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protobluff is not the only C implementation for Protocol Buffers in the world, but it's actually one of the more recent ones. It has a different approach for handling messages than other libraries, like already described in the designal rationale.

This document compares protobluff to other Protocol Buffers implementations for the C language, in particular protobuf-c, nanopb, lwpb and pbc. Compared are only libraries that are not exclusively targeted at microcontrollers, but are designed for 32- and 64-bit systems.

Feature comparison


protobluff implements all features of the Protocol Buffers specification version 2 (known as proto2), except groups and generic services which are both deprecated. However, as Google is pushing out gRPC, there may be a gRPC-based service implementation in form of a plugin in the future. Below is a table showing the supported features of protobluff next to other Protocol Buffers libraries for C:

Feature / Implementation protobluff protobuf-c nanopb lwpb pbc
Message types yes yes yes yes yes
Nested message types yes yes yes yes yes
Cyclic message types yes yes partial yes yes
Scalar types yes yes yes yes yes
Default values yes yes yes yes yes
Enumerations yes yes yes yes yes
Extensions yes - yes - yes
Oneofs yes yes yes - -
Packages yes yes yes yes yes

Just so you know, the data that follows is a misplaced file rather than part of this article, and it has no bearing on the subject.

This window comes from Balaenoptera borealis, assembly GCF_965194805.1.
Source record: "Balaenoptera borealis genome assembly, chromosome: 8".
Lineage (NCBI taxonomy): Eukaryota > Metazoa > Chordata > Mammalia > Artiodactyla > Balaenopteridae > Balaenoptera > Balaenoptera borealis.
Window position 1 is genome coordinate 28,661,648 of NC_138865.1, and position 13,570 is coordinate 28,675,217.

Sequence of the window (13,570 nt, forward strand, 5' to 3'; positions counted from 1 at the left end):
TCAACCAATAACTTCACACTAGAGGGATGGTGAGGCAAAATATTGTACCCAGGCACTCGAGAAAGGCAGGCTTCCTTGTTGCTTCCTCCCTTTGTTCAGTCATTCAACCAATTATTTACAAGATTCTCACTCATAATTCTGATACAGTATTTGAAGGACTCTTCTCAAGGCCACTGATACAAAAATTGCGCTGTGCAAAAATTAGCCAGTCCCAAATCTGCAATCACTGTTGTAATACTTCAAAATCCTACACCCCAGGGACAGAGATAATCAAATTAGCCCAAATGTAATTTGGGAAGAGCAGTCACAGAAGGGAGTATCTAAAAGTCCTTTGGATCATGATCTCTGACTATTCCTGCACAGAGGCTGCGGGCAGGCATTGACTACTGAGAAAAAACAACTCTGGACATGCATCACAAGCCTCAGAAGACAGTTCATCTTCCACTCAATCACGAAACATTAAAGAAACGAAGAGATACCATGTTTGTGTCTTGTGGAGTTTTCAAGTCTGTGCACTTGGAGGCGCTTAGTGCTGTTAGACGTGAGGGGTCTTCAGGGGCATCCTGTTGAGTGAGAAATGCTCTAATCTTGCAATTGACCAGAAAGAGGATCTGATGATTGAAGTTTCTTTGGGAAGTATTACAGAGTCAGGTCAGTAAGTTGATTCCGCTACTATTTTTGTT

Packed option yes yes yes yes yes
Deprecations yes partial - - -

In respect to the deprecation of generic services and groups, protobluff is the only library which is feature complete. nanopb is pretty close: it only misses deprecations and is inconvenient for working with cyclic messages. Furthermore, it's targeted at microcontrollers. protobuf-c doesn't support extensions and supports deprecations for fields only. lwpb and pbc seem inactive, as they don't support oneofs, a feature introduced in version 2.6.

Both, protobuf-c and lwpb provide a custom service implementation. However, the benefit is questionable, because the way messages are handled within a service may be highly application-dependent. Therefore, the solution proposed by both libraries may or may not be a good fit for your application. This is the reason why Google deprecated generic services and open sourced gRPC to provide a standard protocol for service interaction and integration.


The newest version of the Protocol Buffers specification is version 3 (known as proto3) which is wire-compatible with proto2. protobluff is basically compatible with proto3 – it will compile with the proto3 runtime, but it is not yet optimized for the new syntax.

The main features that need to be implemented for full proto3 support are maps and the Any type as a replacement for extensions, as well as some helper functions for working with the new set of default types and maybe the new JSON-mapping. However, the last two are of lower priority.

At the time of writing, none of the aforementioned alternative implementations supports proto3 yet.